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“All of us who have long done this work can look back at those happy times when the patient’s gain has also been, in part, our own. Thereby an extraordinary joy enters the work, for both parties, through this making of lives. Can there be better work to do in the world?”—from the Epilogue by Leston Havens
Managed care has radically reshaped health care in the United States, and private long-term psychotherapy is increasingly a thing of the past. The corporatization of mental health care often puts therapists in professional quandaries. How can they do the therapeutic work they were trained to do with clients whom they may barely know, whose care is intruded upon by managed care administrators? With unrelenting pressure to substitute medications for therapy and standardized behavior protocols for individualized approaches, what becomes of the therapist–client relationship?
Unflinchingly honest, The Real World Guide to Psychotherapy Practice offers both compelling stories and practical advice on maintaining one’s therapeutic integrity in the managed care era. Resisting a one-size-fits-all approach, the authors focus on the principles of forming relationships with patients, and especially patients likely to be under-served (e.g., the uninsured poor) or difficult to treat.
The Real World Guide to Psychotherapy Practice gives voice to therapists’ frustrations with the administrative constraints under which they work. But it accepts the reality and offers guidance and inspiration to committed therapists everywhere.
|Edition description:||New Edition|
|Product dimensions:||6.12(w) x 9.25(h) x (d)|
Table of Contents
- Introduction: Psychotherapy at the Start of a New Century [Alex N. Sabo]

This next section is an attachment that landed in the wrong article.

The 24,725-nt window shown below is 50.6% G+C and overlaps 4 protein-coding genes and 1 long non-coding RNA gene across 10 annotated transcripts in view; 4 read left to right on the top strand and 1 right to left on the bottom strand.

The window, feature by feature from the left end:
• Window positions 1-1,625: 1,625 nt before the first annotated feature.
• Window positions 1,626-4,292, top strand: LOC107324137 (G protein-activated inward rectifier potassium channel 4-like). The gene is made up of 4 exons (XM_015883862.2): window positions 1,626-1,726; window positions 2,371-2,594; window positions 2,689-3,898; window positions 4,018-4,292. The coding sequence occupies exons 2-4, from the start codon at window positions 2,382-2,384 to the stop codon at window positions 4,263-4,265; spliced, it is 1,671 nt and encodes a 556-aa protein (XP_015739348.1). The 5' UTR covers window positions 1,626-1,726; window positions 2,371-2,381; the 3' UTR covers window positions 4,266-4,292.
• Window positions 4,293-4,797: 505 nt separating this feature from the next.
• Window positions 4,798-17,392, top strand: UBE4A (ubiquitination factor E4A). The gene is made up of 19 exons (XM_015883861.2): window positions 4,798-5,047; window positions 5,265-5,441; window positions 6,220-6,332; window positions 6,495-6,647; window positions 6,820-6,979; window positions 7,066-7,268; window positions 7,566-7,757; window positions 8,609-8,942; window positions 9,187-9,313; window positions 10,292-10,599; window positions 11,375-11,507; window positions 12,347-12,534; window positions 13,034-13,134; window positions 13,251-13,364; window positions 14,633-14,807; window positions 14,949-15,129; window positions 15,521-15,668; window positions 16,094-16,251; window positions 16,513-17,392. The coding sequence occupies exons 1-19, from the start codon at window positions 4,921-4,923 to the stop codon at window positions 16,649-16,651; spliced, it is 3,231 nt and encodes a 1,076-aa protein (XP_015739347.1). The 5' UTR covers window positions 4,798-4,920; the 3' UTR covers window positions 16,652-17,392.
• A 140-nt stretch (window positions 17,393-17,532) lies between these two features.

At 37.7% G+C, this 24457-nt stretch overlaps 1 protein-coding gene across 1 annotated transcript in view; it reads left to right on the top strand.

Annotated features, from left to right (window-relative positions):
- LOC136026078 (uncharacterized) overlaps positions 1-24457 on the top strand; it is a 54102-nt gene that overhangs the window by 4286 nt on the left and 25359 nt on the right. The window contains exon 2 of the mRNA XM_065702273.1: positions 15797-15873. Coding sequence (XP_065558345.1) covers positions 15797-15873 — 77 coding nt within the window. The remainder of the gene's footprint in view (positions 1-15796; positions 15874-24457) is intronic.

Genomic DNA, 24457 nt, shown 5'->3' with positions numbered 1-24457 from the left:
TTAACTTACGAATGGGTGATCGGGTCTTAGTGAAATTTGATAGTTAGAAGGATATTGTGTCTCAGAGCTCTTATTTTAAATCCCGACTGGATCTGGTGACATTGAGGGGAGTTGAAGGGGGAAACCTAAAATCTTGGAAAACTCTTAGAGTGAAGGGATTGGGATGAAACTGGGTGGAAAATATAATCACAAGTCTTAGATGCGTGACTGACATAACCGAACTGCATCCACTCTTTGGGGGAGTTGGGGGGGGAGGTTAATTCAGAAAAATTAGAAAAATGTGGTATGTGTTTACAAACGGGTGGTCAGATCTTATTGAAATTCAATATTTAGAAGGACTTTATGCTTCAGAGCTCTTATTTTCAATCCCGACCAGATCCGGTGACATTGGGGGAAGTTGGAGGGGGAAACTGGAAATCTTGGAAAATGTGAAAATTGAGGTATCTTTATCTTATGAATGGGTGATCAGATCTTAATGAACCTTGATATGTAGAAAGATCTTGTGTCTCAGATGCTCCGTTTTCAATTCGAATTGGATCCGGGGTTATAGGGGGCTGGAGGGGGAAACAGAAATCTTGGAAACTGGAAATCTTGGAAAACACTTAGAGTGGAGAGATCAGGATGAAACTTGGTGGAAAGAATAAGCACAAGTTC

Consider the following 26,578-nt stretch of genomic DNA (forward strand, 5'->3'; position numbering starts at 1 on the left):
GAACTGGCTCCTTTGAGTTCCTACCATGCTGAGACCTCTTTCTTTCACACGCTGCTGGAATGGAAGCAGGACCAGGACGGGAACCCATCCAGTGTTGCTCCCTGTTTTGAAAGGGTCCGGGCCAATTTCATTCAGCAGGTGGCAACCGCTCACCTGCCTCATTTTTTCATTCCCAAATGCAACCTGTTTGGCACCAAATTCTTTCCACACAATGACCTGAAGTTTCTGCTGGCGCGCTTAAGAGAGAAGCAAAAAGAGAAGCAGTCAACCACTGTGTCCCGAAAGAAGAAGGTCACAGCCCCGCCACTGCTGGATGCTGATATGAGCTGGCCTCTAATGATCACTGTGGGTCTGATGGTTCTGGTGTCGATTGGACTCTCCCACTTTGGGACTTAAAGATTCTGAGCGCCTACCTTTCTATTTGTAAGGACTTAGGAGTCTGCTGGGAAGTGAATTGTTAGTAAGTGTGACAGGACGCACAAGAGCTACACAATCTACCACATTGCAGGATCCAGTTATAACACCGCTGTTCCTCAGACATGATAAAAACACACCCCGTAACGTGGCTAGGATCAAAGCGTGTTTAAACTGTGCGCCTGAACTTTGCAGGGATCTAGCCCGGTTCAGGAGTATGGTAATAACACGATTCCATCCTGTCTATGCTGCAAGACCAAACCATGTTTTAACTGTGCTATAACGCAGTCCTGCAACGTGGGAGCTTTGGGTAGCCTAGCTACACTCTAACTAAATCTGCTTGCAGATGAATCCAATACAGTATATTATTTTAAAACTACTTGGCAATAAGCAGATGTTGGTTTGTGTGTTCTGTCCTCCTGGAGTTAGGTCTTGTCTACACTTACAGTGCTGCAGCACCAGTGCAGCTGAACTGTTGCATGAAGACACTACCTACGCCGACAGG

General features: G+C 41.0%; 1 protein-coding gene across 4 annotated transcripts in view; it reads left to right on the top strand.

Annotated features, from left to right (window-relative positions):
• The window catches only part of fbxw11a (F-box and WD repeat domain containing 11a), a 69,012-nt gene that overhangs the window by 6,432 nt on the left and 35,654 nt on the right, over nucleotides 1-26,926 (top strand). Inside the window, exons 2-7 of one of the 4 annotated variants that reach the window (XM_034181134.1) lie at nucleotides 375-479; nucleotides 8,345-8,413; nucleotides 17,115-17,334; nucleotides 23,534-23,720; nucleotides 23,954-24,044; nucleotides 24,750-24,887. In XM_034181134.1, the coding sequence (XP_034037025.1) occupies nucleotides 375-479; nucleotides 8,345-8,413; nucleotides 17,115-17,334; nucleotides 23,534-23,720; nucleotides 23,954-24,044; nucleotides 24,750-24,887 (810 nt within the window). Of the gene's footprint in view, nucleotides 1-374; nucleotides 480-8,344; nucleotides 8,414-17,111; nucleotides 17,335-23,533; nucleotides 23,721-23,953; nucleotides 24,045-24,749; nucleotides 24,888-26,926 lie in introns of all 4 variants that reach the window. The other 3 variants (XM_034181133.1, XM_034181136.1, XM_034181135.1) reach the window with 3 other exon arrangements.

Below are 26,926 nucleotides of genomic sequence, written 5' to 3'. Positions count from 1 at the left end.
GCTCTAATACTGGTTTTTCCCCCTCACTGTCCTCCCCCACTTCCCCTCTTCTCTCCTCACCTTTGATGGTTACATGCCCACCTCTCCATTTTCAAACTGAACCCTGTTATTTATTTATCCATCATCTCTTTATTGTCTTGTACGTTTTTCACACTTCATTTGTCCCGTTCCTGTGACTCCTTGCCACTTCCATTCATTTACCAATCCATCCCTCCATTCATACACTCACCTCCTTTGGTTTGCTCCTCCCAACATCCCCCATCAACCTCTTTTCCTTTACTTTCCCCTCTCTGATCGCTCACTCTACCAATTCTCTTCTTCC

- Part I. The Relationship in Clinical Work
- 1. Forming Effective Relationships [Leston Havens]
- 2. The Relational Aspects of Psychopharmacology [Alex N. Sabo and Bliss Inui Rand]
- Part II. How the Work Gets Done
- Commentary to Part II [Leston Havens]
- 3. Psychotherapy with People Stressed by Poverty [Janna Malamud Smith]
- 4. Group Psychotherapy with Violent Men [Donald Scherling]
- 5. Psychotherapy in Emergency Situations [Todd Griswold]
- 6. Treating Psychoses [Leston Havens]
- 7. Working with the Borderline Patient [Alex N. Sabo]
- 8. The Psychotherapy of a Desperate Situation [Caren Plank]
- Part III. Rethinking Psychotherapy
- Commentary to Part III [Leston Havens]
- 9. The Field of Brief Psychotherapy [James P. Gustafson]
- 10. The Therapeutic Relationship in Dialectical Behavior Therapy [Clive J. Robins and Cedar R. Koons]
- 11. Treating Chronically Traumatized People: Known Approaches and New Approaches [Emily Newman]
- 12. Our Psychoanalytic Legacy: The Relevance of Psychoanalysis to Psychotherapy [Alfred Margulies]
- Epilogue [Leston Havens]
- Name Index
- Subject Index
What People are Saying About This
In a world of limited hospital beds, limited time, and even more limited funds, it's become increasingly hard to make a place for, or understand how to incorporate, psychotherapy. This terrific book, both practical and inspiring, could change that, and make a real difference to the culture of the mental health professions.
Here are therapists working in the most difficult of circumstances, under time constraints, with gravely ill patients, with few resources. This collection of essays reshapes our understanding of the practical. Tact, clarity, the existential encounter--these human forces are what allow people to change. Sometimes affording hope, sometimes facing and bearing hopelessness, the senior clinicians assembled by Sabo and Havens show that there is no dark corner where the light of psychotherapy cannot be made to shine.
Peter D. Kramer, Brown University, author of Listening to Prozac and Should You Leave?
A superb collection of essays of the highest quality that delivers in full what is promised in the title. Even the most experienced therapist will cherish the many therapeutic insights along with excellent nuts and bolts advice for the daunting new world facing the profession. Leston Havens's several brilliant essays are alone worth the price of the volume.
Irvin Yalom, Stanford University